Last Tuesday, the US Supreme Court issued an unusual order in Zubik v. Burwell. In Zubik, religious employers including the Little Sisters of the Poor, East Texas Baptist University and Southern Nazarene University object to the federal regulations governing birth control coverage for their employees. These regulations permit these religious employers to elect against providing such coverage.
Article III of the Constitution gives the President the right to “nominate…Judges of the supreme Court.” Article III also gives the Senate the right to grant its “Advice and Consent” to such nominations—or not. Both President Obama and Senate Republicans are settling into a protracted political struggle over the appointment of Justice Scalia’s successor.
Sometimes it is gratifying to have predicted the future. Sometimes it is not. The recent postponement of the so-called “Cadillac tax” until 2020 falls into the latter category. I predicted this kind of outcome when the Cadillac tax was first enacted as part of the Affordable Care Act, popularly known as “Obamacare.” I am unhappy that events have now proven this prediction correct.
At President Obama’s urging, the US Department of Labor (DOL) has proposed a new regulation condoning state-sponsored private sector retirement programs. The proposed DOL regulation extends to such state-run programs principles already applicable to private employers’ payroll deduction IRA arrangements. If properly structured, payroll deduction IRA arrangements avoid coverage under the Employee Retirement Income Security Act of 1974 (ERISA) and the employers implementing such arrangements dodge status as ERISA sponsors and fiduciaries.
The Little Sisters of the Poor, an international congregation of Roman Catholic women, are unlikely litigants in the US Supreme Court. Consistent with their strong adherence to traditional Catholic doctrines, the Little Sisters oppose birth control. They are now in the Supreme Court because of that opposition.
S.B. 185, recently signed into law by California Governor Edmund G. (Jerry) Brown, Jr., requires California’s public employee pension plans to divest their investments in publicly-traded companies that derive half or more of their revenue from “the mining of thermal coal.”
Governor Andrew Cuomo says that he no longer wants New York to be “the tax capital of the nation.” The recent experience of Patrick J. Carr demonstrates the long distance New York must still travel to reach the governor’s goal.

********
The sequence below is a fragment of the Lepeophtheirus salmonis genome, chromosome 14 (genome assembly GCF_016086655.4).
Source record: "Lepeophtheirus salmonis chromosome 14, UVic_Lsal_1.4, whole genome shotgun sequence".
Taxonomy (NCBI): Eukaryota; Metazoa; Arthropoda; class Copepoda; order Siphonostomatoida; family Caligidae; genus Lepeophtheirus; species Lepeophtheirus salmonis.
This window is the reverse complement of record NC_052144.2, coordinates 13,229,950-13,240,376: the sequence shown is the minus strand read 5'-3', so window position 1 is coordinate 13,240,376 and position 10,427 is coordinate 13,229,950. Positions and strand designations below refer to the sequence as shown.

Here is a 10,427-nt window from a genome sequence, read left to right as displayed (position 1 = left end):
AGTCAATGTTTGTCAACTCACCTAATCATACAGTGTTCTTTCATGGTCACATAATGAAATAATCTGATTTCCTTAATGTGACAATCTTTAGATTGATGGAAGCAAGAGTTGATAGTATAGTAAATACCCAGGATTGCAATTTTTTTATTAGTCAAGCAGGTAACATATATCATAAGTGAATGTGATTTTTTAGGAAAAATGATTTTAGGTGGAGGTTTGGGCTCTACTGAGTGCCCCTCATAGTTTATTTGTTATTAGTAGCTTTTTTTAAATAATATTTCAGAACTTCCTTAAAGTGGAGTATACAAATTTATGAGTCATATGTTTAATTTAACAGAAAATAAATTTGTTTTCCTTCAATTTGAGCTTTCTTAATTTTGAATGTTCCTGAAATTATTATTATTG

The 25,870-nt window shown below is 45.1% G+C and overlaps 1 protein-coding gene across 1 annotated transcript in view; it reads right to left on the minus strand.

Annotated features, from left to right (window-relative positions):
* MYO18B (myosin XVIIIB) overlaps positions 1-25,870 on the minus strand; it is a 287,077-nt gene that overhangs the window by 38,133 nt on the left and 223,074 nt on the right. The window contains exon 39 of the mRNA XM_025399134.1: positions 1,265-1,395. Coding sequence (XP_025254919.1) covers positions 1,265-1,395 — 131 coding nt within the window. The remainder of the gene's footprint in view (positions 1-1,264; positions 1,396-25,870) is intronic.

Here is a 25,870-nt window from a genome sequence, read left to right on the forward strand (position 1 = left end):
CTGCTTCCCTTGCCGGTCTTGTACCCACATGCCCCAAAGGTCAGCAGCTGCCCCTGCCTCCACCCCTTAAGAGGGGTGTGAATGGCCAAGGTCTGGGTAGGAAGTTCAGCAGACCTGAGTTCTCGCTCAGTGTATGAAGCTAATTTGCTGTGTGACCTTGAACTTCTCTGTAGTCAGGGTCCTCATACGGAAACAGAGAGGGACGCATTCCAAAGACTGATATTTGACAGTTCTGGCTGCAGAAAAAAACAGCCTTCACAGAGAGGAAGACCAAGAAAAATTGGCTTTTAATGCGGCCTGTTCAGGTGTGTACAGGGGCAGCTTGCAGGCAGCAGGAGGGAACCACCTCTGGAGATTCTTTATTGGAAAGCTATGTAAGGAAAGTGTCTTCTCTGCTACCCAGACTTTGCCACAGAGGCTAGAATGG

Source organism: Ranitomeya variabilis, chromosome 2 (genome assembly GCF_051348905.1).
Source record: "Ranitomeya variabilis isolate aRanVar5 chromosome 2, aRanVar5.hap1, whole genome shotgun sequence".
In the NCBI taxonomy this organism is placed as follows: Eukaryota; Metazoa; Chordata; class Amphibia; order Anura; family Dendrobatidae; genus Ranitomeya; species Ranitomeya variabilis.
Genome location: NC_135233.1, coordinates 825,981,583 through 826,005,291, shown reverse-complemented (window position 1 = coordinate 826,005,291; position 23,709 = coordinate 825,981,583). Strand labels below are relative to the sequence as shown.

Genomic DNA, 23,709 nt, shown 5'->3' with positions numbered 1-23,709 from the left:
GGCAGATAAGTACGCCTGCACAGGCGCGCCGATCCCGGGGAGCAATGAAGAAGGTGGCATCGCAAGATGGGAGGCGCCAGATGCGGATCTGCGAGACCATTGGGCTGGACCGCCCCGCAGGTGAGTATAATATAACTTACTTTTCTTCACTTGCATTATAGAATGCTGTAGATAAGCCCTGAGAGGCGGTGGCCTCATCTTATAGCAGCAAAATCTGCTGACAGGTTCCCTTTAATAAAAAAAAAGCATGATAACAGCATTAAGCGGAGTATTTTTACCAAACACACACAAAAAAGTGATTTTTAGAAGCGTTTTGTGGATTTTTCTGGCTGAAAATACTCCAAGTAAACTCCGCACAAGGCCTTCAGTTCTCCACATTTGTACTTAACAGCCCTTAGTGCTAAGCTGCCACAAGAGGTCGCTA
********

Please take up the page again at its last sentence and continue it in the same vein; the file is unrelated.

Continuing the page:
John Oliver’s sardonic spoof of televangelists raises important issues that deserve more than comic treatment. Oliver’s satire was aimed both at the televangelists themselves and at the IRS. In Oliver’s narrative, the IRS acquiesces to televangelists’ abuse by granting their churches tax-exempt status and failing to audit these churches.
Medicare recently announced that it will pay for end-of-life counseling as a legitimate medical service. This announcement provoked little controversy. Several groups, including the National Right to Life Committee, expressed concern that such counseling could coerce elderly individuals to terminate medical treatment they want. However, Medicare’s statement was largely treated as uncontroversial—indeed, almost routine in nature.
Many Americans have seen the now-infamous Star Trek video made by the IRS with taxpayer funds. It is painful to watch. Captain Kirk (known in the 21st century as William Shatner) pronounced himself “appalled at the utter waste of U.S. tax dollars.” The video’s dialogue is depressingly sophomoric. The acting talents of the IRS employees are comparable to the acting talents of law professors, that is to say, nonexistent.
The first time I read My Antonia, I hated it. That was to be expected: It was required reading in my sophomore English course at Omaha Central High. This was during the Sixties. In the Age of Aquarius, no one was supposed to like assigned reading. That’s why it had to be assigned. I next confronted My Antonia in college. Like Jim Burden, Willa Cather’s narrator, I had left Nebraska to go to east to continue my education.